Comprising five missions in total, with each walled compound encircling a church and living quarters, the San Antonio Missions National Historical Park is a breathtaking place to begin exploring this fascinating and important portion of Catholic history in the New World. One particularly popular option for visitors is to take in the River Walk’s Mission Reach, with trails stretching eight miles to include pavilions, bridges, and portals to the San Juan, Concepción, Espada, and San José Missions, as well as The Alamo.
Built in typical colonial style, each of the mission buildings is a testament to the hard work and dedication of the local converted populations. While design varies greatly from mission to mission, each brings to mind a wonderful combination of European-style churches and cathedrals, typically Mexican décor, and something uniquely Texan. Most have beautiful steeples or towers and facades with decorative brickwork, and many have grand columns gracing their entrances. Historically, the land around each was owned by the mission and used for farming and smithery; however, in many cases these days, this land has been re-purposed and now forms small, peaceful park areas where visitors can relax in the shade to contemplate the religious and historic significance of the missions.
The missions’ church interiors provide wonderfully cool respites from the often-intense Texan heat. They are simple in design, with wooden altars and pews, plain white walls, and simply decorated ceilings. Their grace is in their simplicity; on entering, visitors are struck by the impression that, here, it is not only possible but innately encouraged to sit awhile and contemplate God’s love.
Unlike the Alamo, the four other missions at Missions Park, San Antonio still offer weekly masses to the faithful, whether locals or visitors. Despite the Alamo’s fame, the other four missions actually offer better representations of historic life, with their still-intact walls surrounding thriving churches and a plethora of other buildings where visitors can see with their own eyes how members of the converted Coahuiltecan tribes lived.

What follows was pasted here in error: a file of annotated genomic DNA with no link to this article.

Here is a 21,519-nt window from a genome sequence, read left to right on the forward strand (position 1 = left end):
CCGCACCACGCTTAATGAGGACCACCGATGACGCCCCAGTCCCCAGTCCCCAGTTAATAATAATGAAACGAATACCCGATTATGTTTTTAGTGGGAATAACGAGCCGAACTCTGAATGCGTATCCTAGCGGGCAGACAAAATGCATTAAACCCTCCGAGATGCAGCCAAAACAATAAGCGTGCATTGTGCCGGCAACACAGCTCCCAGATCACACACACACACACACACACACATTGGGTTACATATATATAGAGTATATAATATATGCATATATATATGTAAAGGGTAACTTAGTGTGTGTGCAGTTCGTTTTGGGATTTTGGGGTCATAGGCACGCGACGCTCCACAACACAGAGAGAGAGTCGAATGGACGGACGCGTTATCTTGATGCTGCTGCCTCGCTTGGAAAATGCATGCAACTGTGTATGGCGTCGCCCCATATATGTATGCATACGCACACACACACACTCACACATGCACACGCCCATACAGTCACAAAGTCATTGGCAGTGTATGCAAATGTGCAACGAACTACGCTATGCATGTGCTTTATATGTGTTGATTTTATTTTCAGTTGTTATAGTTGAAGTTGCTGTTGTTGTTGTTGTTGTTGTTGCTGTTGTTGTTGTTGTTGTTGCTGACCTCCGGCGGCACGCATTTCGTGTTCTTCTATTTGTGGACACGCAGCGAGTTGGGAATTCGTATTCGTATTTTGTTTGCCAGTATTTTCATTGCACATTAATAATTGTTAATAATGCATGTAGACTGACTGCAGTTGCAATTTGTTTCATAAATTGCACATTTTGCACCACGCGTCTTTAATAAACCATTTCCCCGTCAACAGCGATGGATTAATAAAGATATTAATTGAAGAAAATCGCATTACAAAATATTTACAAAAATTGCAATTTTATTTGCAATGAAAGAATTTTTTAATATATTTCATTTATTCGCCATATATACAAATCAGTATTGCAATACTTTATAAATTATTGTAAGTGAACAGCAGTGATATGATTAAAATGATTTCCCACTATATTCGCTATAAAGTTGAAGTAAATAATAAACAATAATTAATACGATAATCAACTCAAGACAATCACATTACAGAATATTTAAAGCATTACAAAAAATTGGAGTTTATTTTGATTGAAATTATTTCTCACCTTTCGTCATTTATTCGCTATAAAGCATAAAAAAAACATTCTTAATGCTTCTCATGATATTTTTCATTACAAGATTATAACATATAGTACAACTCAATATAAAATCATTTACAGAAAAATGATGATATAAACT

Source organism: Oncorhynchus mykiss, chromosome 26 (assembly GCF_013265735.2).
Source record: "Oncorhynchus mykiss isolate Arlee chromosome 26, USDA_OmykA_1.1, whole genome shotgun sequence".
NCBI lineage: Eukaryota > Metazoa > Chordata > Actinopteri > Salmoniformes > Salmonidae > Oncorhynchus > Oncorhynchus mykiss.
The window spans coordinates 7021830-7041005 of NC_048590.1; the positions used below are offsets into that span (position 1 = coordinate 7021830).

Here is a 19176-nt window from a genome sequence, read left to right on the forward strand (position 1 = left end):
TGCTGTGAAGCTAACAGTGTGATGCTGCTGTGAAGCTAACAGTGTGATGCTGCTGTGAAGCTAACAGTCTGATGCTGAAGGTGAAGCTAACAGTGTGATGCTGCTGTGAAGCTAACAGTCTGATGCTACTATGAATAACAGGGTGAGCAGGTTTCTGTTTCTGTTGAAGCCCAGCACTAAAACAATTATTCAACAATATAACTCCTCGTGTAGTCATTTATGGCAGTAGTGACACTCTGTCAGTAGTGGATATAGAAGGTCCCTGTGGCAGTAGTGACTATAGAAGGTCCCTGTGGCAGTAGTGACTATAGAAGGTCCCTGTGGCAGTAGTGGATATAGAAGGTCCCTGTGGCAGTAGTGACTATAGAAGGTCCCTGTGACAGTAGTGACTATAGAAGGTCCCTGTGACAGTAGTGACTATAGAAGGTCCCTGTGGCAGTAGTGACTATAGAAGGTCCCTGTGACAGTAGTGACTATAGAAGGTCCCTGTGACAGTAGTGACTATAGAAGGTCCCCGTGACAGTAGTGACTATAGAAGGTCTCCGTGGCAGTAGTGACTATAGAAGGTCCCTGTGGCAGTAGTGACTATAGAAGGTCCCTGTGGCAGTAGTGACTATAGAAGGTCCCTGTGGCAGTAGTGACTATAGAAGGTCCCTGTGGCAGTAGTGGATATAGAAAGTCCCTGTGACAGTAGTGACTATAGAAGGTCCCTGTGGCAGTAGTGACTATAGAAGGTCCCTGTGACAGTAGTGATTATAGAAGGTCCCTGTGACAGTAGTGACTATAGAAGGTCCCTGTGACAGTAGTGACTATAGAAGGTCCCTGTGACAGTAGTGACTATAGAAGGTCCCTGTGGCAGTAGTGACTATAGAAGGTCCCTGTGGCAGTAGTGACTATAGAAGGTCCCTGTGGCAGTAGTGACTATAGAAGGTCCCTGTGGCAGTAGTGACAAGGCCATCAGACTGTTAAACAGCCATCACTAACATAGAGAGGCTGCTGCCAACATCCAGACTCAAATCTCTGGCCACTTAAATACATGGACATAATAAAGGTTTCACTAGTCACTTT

Mission Concepción is a wonderful place for visitors who admire beautiful architecture, with ornate frescoes; it is also the only Mission in the area that’s never suffered major damage due to the ravages of time, making it the park’s most authentic site to visit. Mission San Juan is known for its picturesque white churches, while Mission Espada features an incredible original aqueduct–the oldest in the US still in working use. The largest of the park’s Missions is San Jose, where tourists and pilgrims can learn more about the area’s religious history with a trip to its museum before taking in the splendour of the church’s Rose Window.
With the Catholic faith such a large part of San Antonio’s vibrant history, there are many times of year when visitors can experience the fun side of the city. Fiesta San Antonio is an 11-day festival held each April, with religious ceremonies, and exciting street markets and multi-cultural food stalls lining city streets. San Fernando Cathedral holds its lauded Passion Play, particularly renowned for its longevity, having been performed annually for over 250 years.
For those seeking tranquillity in these serene surroundings, yoga classes in the Mission park are a great way to relax, unwind, and enjoy the beauty of God’s natural creation. There are lively Dias de los Muertos celebrations throughout the park each October, as well as annual Mexican arts and crafts shows, environmental conservation classes, and a host of frequent religious festivals and events.
So, why not take some time this year to learn about the rich, diverse, and fascinating historic culture of the Francisan Missions in Texas? Discover more, with Tours Peregrinos Mexico!